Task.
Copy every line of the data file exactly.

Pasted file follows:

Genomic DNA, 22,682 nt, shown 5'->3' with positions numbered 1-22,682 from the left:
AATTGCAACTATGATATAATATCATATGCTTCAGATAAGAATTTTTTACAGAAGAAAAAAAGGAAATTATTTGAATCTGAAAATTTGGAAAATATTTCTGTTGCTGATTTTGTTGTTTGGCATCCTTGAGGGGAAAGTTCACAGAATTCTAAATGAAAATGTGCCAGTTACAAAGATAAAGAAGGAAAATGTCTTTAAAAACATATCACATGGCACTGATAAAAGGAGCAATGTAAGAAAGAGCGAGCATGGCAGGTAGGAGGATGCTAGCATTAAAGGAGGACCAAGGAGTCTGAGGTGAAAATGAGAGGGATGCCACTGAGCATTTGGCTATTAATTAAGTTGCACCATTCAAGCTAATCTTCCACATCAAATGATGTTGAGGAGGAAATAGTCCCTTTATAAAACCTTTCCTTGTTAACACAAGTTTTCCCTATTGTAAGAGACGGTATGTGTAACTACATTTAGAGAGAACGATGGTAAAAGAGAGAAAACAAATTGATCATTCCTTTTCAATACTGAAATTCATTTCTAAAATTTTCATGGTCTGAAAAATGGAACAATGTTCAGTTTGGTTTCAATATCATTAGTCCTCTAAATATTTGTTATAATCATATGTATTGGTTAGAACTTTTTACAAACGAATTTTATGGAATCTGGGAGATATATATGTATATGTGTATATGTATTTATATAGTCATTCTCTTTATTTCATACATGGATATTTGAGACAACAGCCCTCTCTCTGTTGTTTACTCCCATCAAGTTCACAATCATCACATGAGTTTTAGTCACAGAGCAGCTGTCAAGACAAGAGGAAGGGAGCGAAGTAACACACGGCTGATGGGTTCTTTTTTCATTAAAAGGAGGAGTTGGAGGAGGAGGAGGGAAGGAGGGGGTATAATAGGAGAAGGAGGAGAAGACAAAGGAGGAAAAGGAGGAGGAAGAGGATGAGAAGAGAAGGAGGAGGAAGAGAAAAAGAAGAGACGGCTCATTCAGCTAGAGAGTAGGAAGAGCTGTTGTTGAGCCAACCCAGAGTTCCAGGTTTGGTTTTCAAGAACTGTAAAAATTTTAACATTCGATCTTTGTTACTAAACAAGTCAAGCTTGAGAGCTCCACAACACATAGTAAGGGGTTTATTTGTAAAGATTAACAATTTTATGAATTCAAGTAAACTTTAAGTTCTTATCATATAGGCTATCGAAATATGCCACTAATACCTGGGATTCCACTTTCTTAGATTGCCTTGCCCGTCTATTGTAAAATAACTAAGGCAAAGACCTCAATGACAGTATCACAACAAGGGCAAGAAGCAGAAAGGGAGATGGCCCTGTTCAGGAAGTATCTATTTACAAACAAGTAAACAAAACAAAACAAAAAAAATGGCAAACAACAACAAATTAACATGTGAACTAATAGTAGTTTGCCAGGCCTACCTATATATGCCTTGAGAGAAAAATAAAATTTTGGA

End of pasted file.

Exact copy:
Genomic DNA, 22,682 nt, shown 5'->3' with positions numbered 1-22,682 from the left:
AATTGCAACTATGATATAATATCATATGCTTCAGATAAGAATTTTTTACAGAAGAAAAAAAGGAAATTATTTGAATCTGAAAATTTGGAAAATATTTCTGTTGCTGATTTTGTTGTTTGGCATCCTTGAGGGGAAAGTTCACAGAATTCTAAATGAAAATGTGCCAGTTACAAAGATAAAGAAGGAAAATGTCTTTAAAAACATATCACATGGCACTGATAAAAGGAGCAATGTAAGAAAGAGCGAGCATGGCAGGTAGGAGGATGCTAGCATTAAAGGAGGACCAAGGAGTCTGAGGTGAAAATGAGAGGGATGCCACTGAGCATTTGGCTATTAATTAAGTTGCACCATTCAAGCTAATCTTCCACATCAAATGATGTTGAGGAGGAAATAGTCCCTTTATAAAACCTTTCCTTGTTAACACAAGTTTTCCCTATTGTAAGAGACGGTATGTGTAACTACATTTAGAGAGAACGATGGTAAAAGAGAGAAAACAAATTGATCATTCCTTTTCAATACTGAAATTCATTTCTAAAATTTTCATGGTCTGAAAAATGGAACAATGTTCAGTTTGGTTTCAATATCATTAGTCCTCTAAATATTTGTTATAATCATATGTATTGGTTAGAACTTTTTACAAACGAATTTTATGGAATCTGGGAGATATATATGTATATGTGTATATGTATTTATATAGTCATTCTCTTTATTTCATACATGGATATTTGAGACAACAGCCCTCTCTCTGTTGTTTACTCCCATCAAGTTCACAATCATCACATGAGTTTTAGTCACAGAGCAGCTGTCAAGACAAGAGGAAGGGAGCGAAGTAACACACGGCTGATGGGTTCTTTTTTCATTAAAAGGAGGAGTTGGAGGAGGAGGAGGGAAGGAGGGGGTATAATAGGAGAAGGAGGAGAAGACAAAGGAGGAAAAGGAGGAGGAAGAGGATGAGAAGAGAAGGAGGAGGAAGAGAAAAAGAAGAGACGGCTCATTCAGCTAGAGAGTAGGAAGAGCTGTTGTTGAGCCAACCCAGAGTTCCAGGTTTGGTTTTCAAGAACTGTAAAAATTTTAACATTCGATCTTTGTTACTAAACAAGTCAAGCTTGAGAGCTCCACAACACATAGTAAGGGGTTTATTTGTAAAGATTAACAATTTTATGAATTCAAGTAAACTTTAAGTTCTTATCATATAGGCTATCGAAATATGCCACTAATACCTGGGATTCCACTTTCTTAGATTGCCTTGCCCGTCTATTGTAAAATAACTAAGGCAAAGACCTCAATGACAGTATCACAACAAGGGCAAGAAGCAGAAAGGGAGATGGCCCTGTTCAGGAAGTATCTATTTACAAACAAGTAAACAAAACAAAACAAAAAAAATGGCAAACAACAACAAATTAACATGTGAACTAATAGTAGTTTGCCAGGCCTACCTATATATGCCTTGAGAGAAAAATAAAATTTTGGA